You’ve worked under different aliases. Do you want to tell us about your work as JX which seemed pretty successful in the early nineties?

 

That was straight of school, in ninety four. The first hit which was ‘Son of a Gun’ was a kind of collaboration that came out on Hooj Choons. They were a small indie, but pretty well respected. They’d done a record the year before with Felix, called ‘Don’t You Want Me’, a huge, huge club banger that I loved.

I’d been sending them demos and then a guy called Red Jerry (Jerry Dickens) got in touch, he was the kind of A&R guy, it was his label.

He brought me into his studio and we worked on stuff for six months before the first track was feeling right. He had some kind of connection with London Records, so when that first record started building in the clubs London Records came in and did a licensing deal. It went into the charts at top twenty, well it went in at thirteen, I’m still pretending I don’t know the exact figures (laughter) but I do , although the mid-week was seven (more laughter).

But the label felt it could go higher, so London Records released it the following year and it went to sixth. And then I did a few more tracks in the studio with Jerry, it was always with Jerry. Then there was ‘There’s Nothing I won’t Do’ which went to number four in the charts, which was unbelievably exciting, but also so long ago.

 

What brought JX to an end?

 

I think the JX thing, the intention was just to make these tracks because I was really excited by things like Felix, and these kind of Italian, Euro house records. There wasn’t a commercial intention, just a kind of excitement, but then it accidently became successful.

Not accidently, because you wanted to make it well and you wanted to license it and you wanted to get it in the charts, there just wasn’t an expectation of that while making it.

Then towards the end, it just felt as though it had run its course. The last JX record was called ‘Close to Your Heart’, and it wasn’t that fun to make. It wasn’t as strong hook wise, it wasn’t as strong vibe wise, it didn’t feel that good and it didn’t do that well. I think I lost that feeling of doing it from the ground up for the right reason, it was like ‘Got to keep JX going’, and it didn’t really work that well, and the label weren’t particularly excited, so it just fizzled out really.

 

And were you playing out much at this point?

 

No, not at all. I never played out as JX. It was just a studio project really. We had a club PA thing going on, which I didn’t attend. So it was really quite mercenary, but there was a lot of that going on in the nineties with studio producers making tracks and then they would have an arrangement going on with a singer, or a pretend singer, or a dancer – someone who could put on a good Top of The Pops-y performance in a club. And that was quite an efficient, if kind of soulless way of having a promotional front. I didn’t think of it, it’s just what people did at the time. I know it sounds terrible, I wouldn’t do it now.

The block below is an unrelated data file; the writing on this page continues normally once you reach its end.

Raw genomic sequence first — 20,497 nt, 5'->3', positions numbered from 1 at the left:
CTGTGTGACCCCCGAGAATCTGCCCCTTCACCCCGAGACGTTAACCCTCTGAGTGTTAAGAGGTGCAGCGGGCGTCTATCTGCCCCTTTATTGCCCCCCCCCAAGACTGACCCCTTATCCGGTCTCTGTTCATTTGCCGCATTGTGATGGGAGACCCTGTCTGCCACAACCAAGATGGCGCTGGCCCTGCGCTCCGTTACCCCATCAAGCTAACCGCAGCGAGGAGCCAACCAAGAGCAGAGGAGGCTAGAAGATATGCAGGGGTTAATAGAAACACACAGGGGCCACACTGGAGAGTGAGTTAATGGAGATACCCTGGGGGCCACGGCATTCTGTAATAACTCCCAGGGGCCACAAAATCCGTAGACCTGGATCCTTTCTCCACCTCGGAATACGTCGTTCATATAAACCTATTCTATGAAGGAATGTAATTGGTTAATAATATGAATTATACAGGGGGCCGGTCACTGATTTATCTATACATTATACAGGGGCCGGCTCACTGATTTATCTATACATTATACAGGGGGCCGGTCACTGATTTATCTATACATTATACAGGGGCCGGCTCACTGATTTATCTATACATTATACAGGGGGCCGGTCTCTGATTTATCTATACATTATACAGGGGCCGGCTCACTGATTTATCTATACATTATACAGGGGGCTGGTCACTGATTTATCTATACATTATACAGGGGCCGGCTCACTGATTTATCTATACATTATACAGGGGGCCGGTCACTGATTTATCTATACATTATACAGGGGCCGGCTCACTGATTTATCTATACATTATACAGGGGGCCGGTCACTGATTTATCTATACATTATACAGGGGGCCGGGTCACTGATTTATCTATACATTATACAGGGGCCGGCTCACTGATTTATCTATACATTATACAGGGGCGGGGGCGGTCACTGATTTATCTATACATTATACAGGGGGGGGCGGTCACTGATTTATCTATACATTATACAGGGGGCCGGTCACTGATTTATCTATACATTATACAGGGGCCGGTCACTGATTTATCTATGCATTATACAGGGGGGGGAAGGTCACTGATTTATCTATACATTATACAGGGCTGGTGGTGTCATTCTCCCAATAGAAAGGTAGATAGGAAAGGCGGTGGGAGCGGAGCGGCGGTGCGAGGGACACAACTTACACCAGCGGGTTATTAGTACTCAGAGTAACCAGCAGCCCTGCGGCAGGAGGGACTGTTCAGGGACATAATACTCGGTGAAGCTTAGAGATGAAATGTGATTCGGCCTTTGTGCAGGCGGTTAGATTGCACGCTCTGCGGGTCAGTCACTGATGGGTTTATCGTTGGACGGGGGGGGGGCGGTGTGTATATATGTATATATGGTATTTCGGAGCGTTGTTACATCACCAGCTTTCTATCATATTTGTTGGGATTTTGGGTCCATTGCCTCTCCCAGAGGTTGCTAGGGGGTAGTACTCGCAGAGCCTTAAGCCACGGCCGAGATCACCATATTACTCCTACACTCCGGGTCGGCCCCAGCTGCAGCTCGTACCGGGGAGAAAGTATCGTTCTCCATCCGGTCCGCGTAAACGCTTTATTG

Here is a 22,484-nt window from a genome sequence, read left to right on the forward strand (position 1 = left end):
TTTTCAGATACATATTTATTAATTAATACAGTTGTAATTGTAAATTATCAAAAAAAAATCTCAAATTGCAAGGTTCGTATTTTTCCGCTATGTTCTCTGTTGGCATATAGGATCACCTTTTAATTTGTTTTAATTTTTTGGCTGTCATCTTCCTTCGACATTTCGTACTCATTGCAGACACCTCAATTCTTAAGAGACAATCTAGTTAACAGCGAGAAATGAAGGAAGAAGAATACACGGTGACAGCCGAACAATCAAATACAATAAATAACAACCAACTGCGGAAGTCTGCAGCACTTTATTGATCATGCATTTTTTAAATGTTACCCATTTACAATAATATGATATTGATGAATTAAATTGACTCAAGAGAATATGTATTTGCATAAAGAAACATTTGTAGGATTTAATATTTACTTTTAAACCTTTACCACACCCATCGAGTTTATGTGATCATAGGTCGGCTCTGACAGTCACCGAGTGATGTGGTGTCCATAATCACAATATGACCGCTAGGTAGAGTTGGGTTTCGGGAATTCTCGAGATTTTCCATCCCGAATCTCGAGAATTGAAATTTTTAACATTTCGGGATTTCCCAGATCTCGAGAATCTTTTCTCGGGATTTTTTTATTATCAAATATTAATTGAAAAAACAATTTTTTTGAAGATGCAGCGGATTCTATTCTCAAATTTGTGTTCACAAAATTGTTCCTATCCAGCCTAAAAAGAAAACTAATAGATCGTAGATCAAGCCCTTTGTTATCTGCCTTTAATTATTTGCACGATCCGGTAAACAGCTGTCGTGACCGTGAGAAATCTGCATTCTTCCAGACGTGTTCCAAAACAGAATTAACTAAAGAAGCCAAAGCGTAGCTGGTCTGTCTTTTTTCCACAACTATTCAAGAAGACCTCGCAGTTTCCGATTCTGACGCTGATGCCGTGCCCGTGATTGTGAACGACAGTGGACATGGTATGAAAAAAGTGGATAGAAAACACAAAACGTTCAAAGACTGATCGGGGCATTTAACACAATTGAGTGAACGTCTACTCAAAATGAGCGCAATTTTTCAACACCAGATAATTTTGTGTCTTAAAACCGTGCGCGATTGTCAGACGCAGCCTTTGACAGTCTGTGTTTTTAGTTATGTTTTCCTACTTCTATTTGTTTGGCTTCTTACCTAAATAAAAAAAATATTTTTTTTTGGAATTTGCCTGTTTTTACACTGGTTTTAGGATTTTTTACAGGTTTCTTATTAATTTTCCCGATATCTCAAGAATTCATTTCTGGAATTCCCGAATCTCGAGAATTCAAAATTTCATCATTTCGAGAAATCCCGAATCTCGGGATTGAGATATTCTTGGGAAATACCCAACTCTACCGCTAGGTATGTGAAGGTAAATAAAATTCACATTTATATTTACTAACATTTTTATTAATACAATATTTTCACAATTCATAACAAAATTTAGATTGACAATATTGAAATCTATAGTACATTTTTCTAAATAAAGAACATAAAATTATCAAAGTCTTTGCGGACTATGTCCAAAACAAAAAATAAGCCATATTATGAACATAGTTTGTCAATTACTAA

It’s hard to imagine it now.

 

Yeah, but it was everywhere, like N-Trance and Living Joy, even like Blackbox and Snap they would be playing at a local ritzy, like Reading Ritzy or whatever. It wouldn’t be anyone, they wouldn’t even have met the producer, it would just be ‘Oh yeah we met at Pineapple studios we’re dancers, and we never switch the mic on.’ I dunno, I think it’s quite funny looking back.

 

So you would consider yourself more as a musician than a DJ?

 

I think so. I do DJ but when I changed to a modular live set a year ago, I feel more like I’m being me. When I’m out and really representing what I do and what I enjoy I prefer it like a million-fold.

 

Do you think there are more people playing live with people like KiNK?

 

Yes, I do think there are more people playing live.

 

Do you think that’s a good thing?

 

Yeah I think so. People generally tend not to do five hour live sets as well, so it’s a very different animal in a club. I think you appreciate it in a different way or digest it in a different way, if you know someone’s coming on with all their gadgets you stand differently. I’m not saying it’s better but, they have different jobs.

 

As someone who’s been around for so long, do you think it’s best to stick to what you know rather than listening to others?

 

No, because if you think of yourself as having a sound then you’re just going to replicate that. I think you just become an increasingly shitty photocopy of yourself. You need input to make something. If you don’t have inspiration then you won’t make anything at all. So it’s all dependent on other people’s work, and what you listen to, even if it’s stuff from ages ago, or something you stumbled across on a really great night out. If you don’t have any of that stuff then there’s nothing to make. It doesn’t come from inside, I don’t think. You put all the stuff in and process it and then spit something out that’s your own interpretation, your own response.

 

So you think it’s understandable then that there are eras of different styles?

 

Yeah, but I think it’s a natural, organic sort of thing, and that’s what makes it so nice. Someone played me something the other day that they were making. He was like, ‘I’m not happy with it, I’m not sure why but I’m not going to use it.’ And I was listening to it and was like ‘Yeah it sounds like it should have come out in 2004.’ And he said ‘Yeah exactly’. I was like ‘This should have come out when Alter Ego, ‘Rocker’ came out.’ You can really pinpoint when something sounds as though it had been made then [in a different decade] or just like it should have been made then. But it’s good, everything stays fresh. There’s a natural cross-fertilisation of what people are making, what people are playing, what works, what gets picked up.

Have you seen this film called If I think of Germany at Night? It’s a documentary that follows Roman Flugel and three or four others, like Villalobos and stuff. It’s DJs who are also producers, and the documentary follows them and interviews them and shows them in a club. It’s incredibly well produced, and well shot. It’s a really well considered piece of work.

So there’s a moment when Ata basically talks about that question. He says basically it’s about a six year cycle, that house, everything, comes back to the basics of house music each six years, and that it finds a different way each time. And feels like an observer because he’s been in the business so long. So every six years it comes back to its roots, to the basis of house without any kind of conscious guiding hand. And every time it happens the people that are young and it’s their first time are like ‘Wow, this is amazing! This is the greatest development!’ But basically, it’s just come back to the beginning again. He’s not saying it’s a bad thing, it’s the kind of joy of it. 

Rex the Dog’s remix of Desert Sound Colony’s EP ‘Wake Up’ is out now: Buy Here